Dec 04, 2013
  • anon

    Stamp images should glorify the U.S.A., by showing its history, people, places, goals, and accomplishments. They should help educate people about the best of this country and its history. They should show pictures of U.S. people, places, things, literary figures, inventions, artistic and scientific accomplishments, etc. that accomplish this glorification. Besides these, there are many potential simple stamp designs of U.S. items like national and state birds, capitals, maps, and parks, as well as sports, literary, and scientific figures to provide more than enough pictures. Every stamp does not need a picture, some can be words only. But, under no circumstances should they show either pictures of Harry Potter, Adolf Hitler, Queen of England, or other foreign people, literary figures, or objects or gangsters or refuse piles.

    Dec 04, 2013
  • anon

    I've reconsidered my initial (negative) response to "pop culture" stamps. I love my local post office and I'm grateful to the good people who work there. Quick snapshot: I handed over ten one hundred dollar bills to the man at the counter today to pay for several bill-paying money orders and was credited with only $900.00 paid. The counter worker and the manager assured me that they would "count the drawer" at close of day. Happy ending: I received my uncredited $100 promptly at closing time. Just an example of the integrity (and honesty! how easily a single missing bill might have "disappeared"!) still to be found at our Post Offices. So, to return to the question of what sort of stamps our U.S. Postal Service should sell: I yield to those who acknowledge the wisdom of potential earnings--as opposed to purity of representation. ANYTHING--within reasonable taste--that adds to the USPO coffers and allows these good neighbors and friends to continue their service to our urban and rural communities has my support.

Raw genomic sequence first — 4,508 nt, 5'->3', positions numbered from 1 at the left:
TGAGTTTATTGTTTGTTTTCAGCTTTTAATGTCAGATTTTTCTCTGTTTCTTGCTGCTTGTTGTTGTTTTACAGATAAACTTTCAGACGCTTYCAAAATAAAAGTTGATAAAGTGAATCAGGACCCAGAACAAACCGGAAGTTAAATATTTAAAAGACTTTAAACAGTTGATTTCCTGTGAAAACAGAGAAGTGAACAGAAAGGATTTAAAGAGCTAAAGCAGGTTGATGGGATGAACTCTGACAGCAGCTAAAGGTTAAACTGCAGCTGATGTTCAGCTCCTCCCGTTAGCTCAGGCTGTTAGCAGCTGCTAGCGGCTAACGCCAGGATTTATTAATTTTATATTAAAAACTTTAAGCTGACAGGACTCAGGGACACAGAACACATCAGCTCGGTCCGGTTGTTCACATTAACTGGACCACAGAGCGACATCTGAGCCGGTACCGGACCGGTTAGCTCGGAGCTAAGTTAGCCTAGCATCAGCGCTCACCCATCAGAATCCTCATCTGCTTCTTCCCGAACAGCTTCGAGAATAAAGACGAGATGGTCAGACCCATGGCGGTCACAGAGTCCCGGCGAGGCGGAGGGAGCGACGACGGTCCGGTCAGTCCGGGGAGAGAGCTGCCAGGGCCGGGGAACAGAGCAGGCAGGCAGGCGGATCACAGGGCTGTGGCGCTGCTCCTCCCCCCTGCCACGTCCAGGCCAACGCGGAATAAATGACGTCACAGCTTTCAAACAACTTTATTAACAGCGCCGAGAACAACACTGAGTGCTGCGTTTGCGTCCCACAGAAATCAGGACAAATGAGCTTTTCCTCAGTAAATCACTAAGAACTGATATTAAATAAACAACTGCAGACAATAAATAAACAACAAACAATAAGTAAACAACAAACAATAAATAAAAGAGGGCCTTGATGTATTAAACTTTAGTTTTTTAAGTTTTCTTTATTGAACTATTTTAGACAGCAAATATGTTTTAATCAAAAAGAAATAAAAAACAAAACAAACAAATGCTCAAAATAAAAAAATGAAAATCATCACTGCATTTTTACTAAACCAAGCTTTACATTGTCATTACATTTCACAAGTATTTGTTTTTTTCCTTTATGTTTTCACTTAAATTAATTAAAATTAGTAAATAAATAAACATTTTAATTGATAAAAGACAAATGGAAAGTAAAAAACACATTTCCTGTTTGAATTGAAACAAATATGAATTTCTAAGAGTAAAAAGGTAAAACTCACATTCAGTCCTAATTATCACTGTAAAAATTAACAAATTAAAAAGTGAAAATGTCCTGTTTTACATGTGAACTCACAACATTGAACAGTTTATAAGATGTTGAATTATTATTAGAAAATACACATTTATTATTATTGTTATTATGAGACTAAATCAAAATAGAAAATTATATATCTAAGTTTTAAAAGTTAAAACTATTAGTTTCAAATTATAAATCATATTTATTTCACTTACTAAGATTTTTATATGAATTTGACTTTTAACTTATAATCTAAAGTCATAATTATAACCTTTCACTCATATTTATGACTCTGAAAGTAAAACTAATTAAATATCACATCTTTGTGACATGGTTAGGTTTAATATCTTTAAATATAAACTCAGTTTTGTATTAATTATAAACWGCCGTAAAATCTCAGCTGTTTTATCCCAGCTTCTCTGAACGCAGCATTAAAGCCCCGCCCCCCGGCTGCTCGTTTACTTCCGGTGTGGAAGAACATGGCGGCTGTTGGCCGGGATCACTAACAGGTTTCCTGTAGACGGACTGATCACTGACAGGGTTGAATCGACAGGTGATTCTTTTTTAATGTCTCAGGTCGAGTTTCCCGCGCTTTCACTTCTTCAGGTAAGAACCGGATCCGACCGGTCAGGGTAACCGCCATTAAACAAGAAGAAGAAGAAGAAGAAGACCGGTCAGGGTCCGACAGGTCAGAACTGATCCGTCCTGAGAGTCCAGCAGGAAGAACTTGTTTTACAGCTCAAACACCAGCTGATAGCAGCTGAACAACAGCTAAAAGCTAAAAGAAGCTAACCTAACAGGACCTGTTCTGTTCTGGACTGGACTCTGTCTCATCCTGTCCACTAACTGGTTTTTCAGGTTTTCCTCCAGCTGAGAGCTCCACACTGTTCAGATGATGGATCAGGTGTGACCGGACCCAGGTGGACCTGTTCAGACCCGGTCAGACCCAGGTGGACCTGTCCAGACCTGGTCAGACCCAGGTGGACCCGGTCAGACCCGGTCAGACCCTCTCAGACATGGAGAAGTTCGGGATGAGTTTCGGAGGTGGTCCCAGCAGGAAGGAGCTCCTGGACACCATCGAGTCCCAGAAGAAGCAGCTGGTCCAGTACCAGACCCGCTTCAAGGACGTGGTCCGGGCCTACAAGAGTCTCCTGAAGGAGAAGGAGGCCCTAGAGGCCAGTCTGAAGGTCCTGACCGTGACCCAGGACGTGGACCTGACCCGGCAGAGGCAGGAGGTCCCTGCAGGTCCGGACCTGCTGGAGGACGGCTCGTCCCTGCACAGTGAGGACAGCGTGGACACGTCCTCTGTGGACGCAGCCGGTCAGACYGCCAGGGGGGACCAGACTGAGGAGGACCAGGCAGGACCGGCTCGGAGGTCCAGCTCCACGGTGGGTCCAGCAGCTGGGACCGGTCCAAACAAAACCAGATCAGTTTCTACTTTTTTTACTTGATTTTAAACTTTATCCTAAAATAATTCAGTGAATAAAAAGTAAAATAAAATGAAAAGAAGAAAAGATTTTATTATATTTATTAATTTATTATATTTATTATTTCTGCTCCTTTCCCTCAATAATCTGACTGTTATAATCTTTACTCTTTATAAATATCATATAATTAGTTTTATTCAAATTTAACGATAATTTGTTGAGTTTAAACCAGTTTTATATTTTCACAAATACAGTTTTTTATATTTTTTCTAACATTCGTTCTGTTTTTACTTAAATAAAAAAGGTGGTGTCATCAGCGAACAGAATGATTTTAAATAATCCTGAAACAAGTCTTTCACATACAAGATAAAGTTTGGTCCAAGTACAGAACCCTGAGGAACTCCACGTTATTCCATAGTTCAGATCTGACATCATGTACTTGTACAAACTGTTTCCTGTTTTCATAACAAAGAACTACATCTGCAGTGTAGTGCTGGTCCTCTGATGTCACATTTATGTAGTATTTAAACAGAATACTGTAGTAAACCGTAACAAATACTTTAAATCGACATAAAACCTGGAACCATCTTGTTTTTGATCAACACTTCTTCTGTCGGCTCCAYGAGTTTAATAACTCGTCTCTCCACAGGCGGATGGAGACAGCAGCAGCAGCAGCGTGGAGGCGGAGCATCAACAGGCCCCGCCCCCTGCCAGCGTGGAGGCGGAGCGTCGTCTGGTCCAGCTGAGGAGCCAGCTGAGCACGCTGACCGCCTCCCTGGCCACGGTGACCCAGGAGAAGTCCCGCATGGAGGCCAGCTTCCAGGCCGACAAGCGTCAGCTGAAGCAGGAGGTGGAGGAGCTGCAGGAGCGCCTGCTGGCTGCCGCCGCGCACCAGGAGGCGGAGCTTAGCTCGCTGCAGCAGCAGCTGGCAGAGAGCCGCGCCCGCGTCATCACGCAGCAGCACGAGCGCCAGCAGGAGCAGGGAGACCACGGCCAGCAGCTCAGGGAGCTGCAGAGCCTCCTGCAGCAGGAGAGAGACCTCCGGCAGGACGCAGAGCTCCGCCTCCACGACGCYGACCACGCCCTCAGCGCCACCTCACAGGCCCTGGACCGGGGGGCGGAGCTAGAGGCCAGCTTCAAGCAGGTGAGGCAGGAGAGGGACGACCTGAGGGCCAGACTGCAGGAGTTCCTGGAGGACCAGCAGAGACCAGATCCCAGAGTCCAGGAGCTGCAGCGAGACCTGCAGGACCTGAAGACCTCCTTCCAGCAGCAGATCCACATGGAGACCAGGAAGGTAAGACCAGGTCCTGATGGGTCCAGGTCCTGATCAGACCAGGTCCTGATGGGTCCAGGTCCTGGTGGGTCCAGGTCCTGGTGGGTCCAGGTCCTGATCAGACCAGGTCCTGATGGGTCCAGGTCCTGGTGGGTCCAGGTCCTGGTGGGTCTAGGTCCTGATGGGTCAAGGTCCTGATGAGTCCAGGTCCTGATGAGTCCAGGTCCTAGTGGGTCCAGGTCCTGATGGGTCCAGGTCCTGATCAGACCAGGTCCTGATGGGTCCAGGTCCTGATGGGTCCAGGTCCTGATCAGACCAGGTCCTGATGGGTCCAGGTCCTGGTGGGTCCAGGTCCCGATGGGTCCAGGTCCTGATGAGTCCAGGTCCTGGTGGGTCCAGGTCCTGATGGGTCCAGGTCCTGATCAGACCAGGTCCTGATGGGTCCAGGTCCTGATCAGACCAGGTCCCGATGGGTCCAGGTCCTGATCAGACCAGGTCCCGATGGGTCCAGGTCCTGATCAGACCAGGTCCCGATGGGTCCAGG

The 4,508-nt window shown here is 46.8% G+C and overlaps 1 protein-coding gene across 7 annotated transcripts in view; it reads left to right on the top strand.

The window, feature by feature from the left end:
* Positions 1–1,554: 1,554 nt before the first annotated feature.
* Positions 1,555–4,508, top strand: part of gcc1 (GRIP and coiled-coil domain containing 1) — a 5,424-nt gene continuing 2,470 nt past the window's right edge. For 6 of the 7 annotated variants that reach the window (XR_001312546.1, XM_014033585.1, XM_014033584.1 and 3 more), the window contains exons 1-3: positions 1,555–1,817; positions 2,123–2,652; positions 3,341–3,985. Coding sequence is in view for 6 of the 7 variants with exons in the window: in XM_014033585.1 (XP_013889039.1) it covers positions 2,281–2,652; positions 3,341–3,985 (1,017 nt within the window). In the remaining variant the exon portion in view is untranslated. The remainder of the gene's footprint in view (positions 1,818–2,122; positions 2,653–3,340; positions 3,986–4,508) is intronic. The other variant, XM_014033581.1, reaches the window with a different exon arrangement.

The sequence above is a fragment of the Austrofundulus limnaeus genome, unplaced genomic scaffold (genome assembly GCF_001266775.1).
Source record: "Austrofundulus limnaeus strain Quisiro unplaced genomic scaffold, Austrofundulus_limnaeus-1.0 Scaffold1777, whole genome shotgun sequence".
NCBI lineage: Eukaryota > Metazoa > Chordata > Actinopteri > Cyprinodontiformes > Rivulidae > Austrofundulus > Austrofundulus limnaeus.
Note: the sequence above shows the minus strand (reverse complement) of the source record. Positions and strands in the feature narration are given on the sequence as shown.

Dec 04, 2013
  • anon

    Most philatelic hobbyists, as well as other postal and non postal persons, familiar with the operation of the Citizens Stamp Advisory Committe, will likely agree the proposal to put Harry Potter and other subjects of contemporary popularity with young people on stamps is unrealistic , even disingenuous, as a means of resurrecting the moribund hobby of stamp collecting in a digital age of widely popular video gaming and ubiquitous text messaging. Considering that increasing the rate of stamp retention significantly is unlikely, associated revenue gains will, therefore, be marginal in helping to mitigate the USPS's muti- billion dollar budget deficits. Taking such realistic, albeit harsh, considerations into account, USPS should not allocate requisite costly production, distribution, and marketing resources while also sacrificing the venerated historic , customary selection of stamp subjects of a uniquely American character.